Alan Cassels is a drug policy researcher at the University of Victoria and a regular contributor to the blog. He is also the author, most recently, of The Cochrane Collaboration: Medicine’s Best-Kept Secret. He tweets as @AKEcassels.
“Brain death” is:
A. Considered the same as cardiopulmonary death under the law.
B. Not the same as a patient in a coma or “persistent vegetative state” where organs can survive without medical intervention.
C. Most likely to be reported in the media in ways that misinform.
D. Also called DNC or “Death by Neurologic Criteria,” the understanding of which can affect the rate of organ organ donations.
E. All of the above.
If you answered “E”, congratulations, because all those things are true about brain death. If you got the answer wrong, you’re probably like most people and not aware of the critical nuances of this issue. And further, if you rely on the media’s interpretation of “brain death” you are going to be exposed to a lot of misinformation. At least that is the main thrust of this study which appeared last month in Clinical Transplantation, yet itself barely made a ripple in the media.
Brain death is death; journalists need to make this clear
The study looked closely at how well brain death was reported by US news outlets, an issue that holds huge health implications for the 120,000 or so Americans on a wait-list for a replacement heart, liver or kidney. The results, drawn from examining two highly publicized brain death cases in 2014, are not flattering: journalists are more likely to misinform than educate the public on brain death and this comes at a huge cost, hindering society’s ability to promote organ donation. Worse yet, by feeding more confusion to the public, the news media is detracting from consumer awareness and making it more likely that poor public policies will be made.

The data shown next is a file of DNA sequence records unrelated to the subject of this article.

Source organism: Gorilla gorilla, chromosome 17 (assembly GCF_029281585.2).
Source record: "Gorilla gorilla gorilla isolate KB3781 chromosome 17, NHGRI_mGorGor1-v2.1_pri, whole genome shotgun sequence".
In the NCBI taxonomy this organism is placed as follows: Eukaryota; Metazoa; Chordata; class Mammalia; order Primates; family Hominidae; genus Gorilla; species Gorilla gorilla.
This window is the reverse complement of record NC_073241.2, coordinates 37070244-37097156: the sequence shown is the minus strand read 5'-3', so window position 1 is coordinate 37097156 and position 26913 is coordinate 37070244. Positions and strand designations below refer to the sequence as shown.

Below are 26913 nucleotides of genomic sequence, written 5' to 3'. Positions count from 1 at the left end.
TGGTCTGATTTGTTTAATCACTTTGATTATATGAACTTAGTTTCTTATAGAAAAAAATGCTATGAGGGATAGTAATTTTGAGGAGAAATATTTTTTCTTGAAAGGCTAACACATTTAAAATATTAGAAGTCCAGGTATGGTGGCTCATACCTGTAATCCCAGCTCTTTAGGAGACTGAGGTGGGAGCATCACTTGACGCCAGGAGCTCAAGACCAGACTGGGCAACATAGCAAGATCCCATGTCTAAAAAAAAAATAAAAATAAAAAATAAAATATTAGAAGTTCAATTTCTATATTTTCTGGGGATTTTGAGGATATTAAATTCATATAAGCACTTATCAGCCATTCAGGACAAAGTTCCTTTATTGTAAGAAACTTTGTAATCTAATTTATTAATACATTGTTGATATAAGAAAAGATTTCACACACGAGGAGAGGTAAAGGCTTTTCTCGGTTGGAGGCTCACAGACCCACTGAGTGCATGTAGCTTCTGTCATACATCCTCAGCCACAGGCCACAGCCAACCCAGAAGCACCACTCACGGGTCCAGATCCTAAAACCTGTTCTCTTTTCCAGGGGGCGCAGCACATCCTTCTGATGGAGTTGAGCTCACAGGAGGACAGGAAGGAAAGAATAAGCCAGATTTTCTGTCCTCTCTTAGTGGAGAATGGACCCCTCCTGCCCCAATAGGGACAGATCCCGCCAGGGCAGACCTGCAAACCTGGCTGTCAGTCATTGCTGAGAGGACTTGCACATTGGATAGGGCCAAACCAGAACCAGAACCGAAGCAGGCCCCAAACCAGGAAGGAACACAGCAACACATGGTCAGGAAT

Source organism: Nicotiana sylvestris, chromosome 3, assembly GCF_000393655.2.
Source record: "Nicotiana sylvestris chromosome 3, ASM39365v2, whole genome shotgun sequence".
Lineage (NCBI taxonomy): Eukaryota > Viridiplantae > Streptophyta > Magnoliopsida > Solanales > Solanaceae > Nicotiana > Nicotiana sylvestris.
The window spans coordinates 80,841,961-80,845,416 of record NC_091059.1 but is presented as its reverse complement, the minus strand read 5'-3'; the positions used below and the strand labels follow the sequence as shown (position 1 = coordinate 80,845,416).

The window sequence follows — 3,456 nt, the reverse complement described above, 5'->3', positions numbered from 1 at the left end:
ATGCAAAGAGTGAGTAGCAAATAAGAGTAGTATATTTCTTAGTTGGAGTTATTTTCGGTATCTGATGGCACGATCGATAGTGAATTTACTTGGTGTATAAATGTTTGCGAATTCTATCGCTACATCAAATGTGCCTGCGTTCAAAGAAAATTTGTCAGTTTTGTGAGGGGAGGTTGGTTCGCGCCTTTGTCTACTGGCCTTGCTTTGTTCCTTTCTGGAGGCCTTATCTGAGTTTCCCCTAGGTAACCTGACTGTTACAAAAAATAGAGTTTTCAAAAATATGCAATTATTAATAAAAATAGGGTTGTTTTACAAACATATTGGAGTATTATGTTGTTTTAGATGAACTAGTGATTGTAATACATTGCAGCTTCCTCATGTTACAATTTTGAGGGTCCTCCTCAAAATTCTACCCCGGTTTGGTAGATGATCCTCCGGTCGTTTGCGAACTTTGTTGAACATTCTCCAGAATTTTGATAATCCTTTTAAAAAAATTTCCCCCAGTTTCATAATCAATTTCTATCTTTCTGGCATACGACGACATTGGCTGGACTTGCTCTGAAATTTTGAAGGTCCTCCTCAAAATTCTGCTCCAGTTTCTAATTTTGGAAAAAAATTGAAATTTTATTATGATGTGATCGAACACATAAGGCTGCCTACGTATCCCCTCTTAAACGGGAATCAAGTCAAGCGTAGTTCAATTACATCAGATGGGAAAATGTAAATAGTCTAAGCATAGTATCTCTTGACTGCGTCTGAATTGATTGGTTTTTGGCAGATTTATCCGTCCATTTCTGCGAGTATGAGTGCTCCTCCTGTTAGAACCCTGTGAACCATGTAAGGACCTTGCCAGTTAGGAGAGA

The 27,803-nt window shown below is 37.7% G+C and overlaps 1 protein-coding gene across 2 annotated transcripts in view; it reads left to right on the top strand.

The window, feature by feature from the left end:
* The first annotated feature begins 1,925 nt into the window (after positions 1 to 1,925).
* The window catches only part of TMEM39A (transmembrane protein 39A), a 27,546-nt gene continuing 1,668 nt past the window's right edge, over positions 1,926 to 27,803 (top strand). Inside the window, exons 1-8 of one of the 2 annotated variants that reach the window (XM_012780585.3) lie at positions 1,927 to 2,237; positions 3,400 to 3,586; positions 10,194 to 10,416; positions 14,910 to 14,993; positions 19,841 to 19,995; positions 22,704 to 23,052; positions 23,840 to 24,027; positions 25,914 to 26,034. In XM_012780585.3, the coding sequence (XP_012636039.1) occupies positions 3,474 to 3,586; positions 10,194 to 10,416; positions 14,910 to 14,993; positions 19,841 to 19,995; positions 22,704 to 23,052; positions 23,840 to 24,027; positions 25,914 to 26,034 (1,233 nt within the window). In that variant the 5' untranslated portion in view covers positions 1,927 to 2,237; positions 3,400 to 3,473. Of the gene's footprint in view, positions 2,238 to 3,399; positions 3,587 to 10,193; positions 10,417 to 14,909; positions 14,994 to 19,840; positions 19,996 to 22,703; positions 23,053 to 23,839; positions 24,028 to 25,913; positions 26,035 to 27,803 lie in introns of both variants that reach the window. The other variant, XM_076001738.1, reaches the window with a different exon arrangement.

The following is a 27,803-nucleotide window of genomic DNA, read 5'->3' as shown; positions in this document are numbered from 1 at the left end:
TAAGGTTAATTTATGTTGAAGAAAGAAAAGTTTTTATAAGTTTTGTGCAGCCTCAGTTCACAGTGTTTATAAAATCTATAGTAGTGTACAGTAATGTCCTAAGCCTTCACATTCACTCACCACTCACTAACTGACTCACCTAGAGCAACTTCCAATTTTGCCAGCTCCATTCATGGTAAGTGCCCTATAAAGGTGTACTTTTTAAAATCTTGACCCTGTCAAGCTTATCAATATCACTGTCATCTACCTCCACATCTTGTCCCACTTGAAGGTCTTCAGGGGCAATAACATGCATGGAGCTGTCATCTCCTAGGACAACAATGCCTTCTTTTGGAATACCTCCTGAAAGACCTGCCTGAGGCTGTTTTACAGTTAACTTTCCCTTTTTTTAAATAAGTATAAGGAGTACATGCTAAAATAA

Here is the issue in its simplest form: if you are brain dead, you cannot be “alive on life support.” It is true that your organs may be kept viable through mechanical ventilation and other means, but a person with no functioning brain activity is as dead as dead is. They cannot be ‘brought back to life. A brain death happens when the brain is totally and irreversibly non-functional, usually caused by a starvation of oxygen.
Medically-speaking a “brain death” is determined after a series of tests reveals that a patient who is comatose has no brainstem reflexes, no movement in response to painful stimulation, and is unable to breathe spontaneously.” Legally-speaking, according to study authors Ariane Lewis and colleagues: “The Uniform Determination of Death Act states that a person who is brain dead is legally dead in the United States. This Act has been incorporated into legislation in every state.” For a full explanation of brain death, this resource lays out the criteria in simple point form.
The good thing, however, is that if brain death happens in a hospital setting, and the person’s organs can be kept viable for transplantation, then there are many compelling reasons why they should be.
Only 4% of stories define “brain death”
The study looked at the reporting around two high profile cases in the US which generated a fair bit of news media coverage. The Jahi McMath case, which produced stories in USA Today, the Washington Post and the Daily Beast, featured the plight of a 13-year old California girl who was declared brain dead after a surgery to fix a sleep apnea problem. Her family struggled to maintain Jahi on “life support” even though the girl was clinically and legally dead. In California and most other states, the Uniform Determination of Death Act Criteria outlines cardiac and brain death, both of which are considered a legal and clinical death. Because of religious objections and the belief that Jahi could “come back to life” the family sued to have her maintained on mechanical support.